This is an excellent book that seeks to present information and advice on the extended role of the practice manager, both for those with experience and increasing responsibility, and for others who are new to general practice. Its unambiguous guidance is based on extensive practical experience, and the question-and-answer format is an effective medium. The reader is skilfully guided through the maze of primary care roles and responsibilities. To the uninitiated, these roles can appear both complex and potentially unmanageable, but the author uses all of her knowledge gained in primary care management to explain the matrix that is essential to the delivery of good healthcare in a demand-led setting.
The skills and tools required to manage such a diverse team and the practice as a business are explored and elaborated on through different scenarios of events and circumstances.
Although strategy and business planning are described in a somewhat 'frill-free' way, anyone new to practice management could certainly produce a robust plan by following the action points. Furthermore, only someone who genuinely understands the complex financing and culture of general practice could have written the SWOT analysis with the emphasis on 'keeping options open and suspending judgement'.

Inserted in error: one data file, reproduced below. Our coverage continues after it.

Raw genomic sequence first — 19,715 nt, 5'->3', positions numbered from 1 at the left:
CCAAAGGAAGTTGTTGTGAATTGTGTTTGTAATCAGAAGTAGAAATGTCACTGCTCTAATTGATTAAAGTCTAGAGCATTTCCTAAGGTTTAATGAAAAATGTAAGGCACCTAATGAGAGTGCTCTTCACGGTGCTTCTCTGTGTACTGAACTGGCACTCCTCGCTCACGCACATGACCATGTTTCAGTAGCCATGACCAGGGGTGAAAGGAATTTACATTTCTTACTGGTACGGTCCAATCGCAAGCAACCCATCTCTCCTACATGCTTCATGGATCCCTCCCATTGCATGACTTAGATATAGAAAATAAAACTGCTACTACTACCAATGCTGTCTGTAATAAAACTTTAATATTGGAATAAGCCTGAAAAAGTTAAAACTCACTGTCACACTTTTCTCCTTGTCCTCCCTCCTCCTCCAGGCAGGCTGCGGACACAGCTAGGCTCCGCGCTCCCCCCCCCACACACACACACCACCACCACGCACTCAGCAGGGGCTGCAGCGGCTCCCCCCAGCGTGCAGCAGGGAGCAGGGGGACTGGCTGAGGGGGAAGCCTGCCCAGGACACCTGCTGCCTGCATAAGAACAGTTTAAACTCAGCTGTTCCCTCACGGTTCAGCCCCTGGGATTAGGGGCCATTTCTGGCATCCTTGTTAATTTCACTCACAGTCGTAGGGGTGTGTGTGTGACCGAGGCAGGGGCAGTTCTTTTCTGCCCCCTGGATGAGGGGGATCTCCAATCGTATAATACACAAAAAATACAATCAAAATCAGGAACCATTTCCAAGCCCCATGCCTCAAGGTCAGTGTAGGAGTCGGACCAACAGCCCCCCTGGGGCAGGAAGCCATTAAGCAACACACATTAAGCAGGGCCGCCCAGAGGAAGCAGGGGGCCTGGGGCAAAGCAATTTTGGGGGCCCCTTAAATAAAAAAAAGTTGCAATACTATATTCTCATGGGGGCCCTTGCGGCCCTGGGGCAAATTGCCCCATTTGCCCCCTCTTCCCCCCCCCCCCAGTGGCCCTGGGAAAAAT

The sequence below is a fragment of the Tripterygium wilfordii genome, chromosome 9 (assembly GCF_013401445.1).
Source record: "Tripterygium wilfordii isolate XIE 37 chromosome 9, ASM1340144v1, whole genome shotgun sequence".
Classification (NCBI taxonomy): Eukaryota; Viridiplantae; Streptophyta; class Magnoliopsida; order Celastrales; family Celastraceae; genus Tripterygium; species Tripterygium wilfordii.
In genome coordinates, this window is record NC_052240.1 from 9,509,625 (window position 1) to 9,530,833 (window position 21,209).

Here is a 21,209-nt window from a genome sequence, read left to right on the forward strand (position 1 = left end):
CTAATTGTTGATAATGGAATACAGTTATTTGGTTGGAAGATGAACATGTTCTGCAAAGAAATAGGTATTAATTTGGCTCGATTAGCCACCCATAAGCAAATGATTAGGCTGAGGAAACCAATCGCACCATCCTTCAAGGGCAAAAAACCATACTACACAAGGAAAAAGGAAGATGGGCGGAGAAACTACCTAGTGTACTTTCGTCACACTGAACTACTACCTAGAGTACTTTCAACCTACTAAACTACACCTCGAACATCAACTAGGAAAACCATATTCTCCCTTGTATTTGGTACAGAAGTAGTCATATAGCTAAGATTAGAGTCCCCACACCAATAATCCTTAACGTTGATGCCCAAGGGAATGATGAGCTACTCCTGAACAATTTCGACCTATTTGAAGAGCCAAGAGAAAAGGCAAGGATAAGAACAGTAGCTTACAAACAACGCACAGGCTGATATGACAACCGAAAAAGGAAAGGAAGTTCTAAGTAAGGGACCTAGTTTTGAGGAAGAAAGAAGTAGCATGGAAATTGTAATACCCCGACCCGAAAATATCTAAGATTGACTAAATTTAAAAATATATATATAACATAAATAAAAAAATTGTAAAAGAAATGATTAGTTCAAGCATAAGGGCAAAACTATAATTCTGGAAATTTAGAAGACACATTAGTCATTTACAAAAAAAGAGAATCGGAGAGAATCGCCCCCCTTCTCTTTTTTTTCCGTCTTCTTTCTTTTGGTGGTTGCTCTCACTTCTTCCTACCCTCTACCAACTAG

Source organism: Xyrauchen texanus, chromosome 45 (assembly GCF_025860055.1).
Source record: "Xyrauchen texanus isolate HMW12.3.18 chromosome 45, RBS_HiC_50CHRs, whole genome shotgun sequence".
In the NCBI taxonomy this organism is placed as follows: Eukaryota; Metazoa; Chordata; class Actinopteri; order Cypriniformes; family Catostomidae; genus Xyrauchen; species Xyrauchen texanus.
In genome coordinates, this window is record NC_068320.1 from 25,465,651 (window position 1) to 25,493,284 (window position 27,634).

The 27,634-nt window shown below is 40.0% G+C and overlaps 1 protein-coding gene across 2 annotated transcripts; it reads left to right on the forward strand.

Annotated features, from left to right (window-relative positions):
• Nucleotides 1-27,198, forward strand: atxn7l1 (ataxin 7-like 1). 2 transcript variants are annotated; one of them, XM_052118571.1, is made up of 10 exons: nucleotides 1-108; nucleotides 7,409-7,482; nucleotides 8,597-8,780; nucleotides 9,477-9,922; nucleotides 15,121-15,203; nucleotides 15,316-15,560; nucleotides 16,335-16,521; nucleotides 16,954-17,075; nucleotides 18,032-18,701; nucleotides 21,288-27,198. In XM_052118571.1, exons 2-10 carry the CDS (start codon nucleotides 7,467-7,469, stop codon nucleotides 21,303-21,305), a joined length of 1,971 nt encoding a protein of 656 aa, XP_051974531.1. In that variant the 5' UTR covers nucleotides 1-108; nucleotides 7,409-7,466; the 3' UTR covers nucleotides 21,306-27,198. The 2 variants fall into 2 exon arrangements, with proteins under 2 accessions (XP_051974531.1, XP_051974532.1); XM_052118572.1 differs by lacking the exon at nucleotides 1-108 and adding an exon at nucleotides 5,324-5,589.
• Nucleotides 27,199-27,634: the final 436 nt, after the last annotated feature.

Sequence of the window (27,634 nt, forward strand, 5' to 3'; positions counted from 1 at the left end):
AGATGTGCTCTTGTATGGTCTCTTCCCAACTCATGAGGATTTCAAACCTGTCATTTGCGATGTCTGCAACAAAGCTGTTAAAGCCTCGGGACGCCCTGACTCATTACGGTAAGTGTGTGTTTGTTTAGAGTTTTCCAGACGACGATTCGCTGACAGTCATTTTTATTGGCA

The book is very much in the 'Irvine mould' in how it deals with quality management and how this impacts on patient care and services. Certainly, establishing a culture where standards are both agreed and owned is not new, nor is the sensible assertion that all of the primary healthcare team will need to work within an agreed timetable and framework. But getting GPs to agree with each other and to work within a common framework is akin to herding cats, and perhaps the role of management in the process could have been tackled under either the umbrella of 'quality and standards' or 'the management of change'. Certainly, primary care group chairs will have to take these issues on board if they are going to have any success, and the author's views and suggestions on how this could be facilitated would have enriched the reading.
Nevertheless this book excels as a handy reference tool and valuable source of information based on extensive practical experience, not least in recognising the most unusual business that is general practice and the situation that is practice management.
In this post-white paper period, the scenario on motivating staff could easily be taken on board by many GPs. The latest reforms have certainly contributed towards low morale and uncertainty, and perhaps for the first time GPs see themselves being harnessed into compulsory groups of 'un-like' individuals with whom they have little in common, with the danger that they become thoroughly demotivated and switched off.
Perhaps the role of the practice manager of the future will be to stimulate or stifle self-motivation, depending on who signs the salary cheque.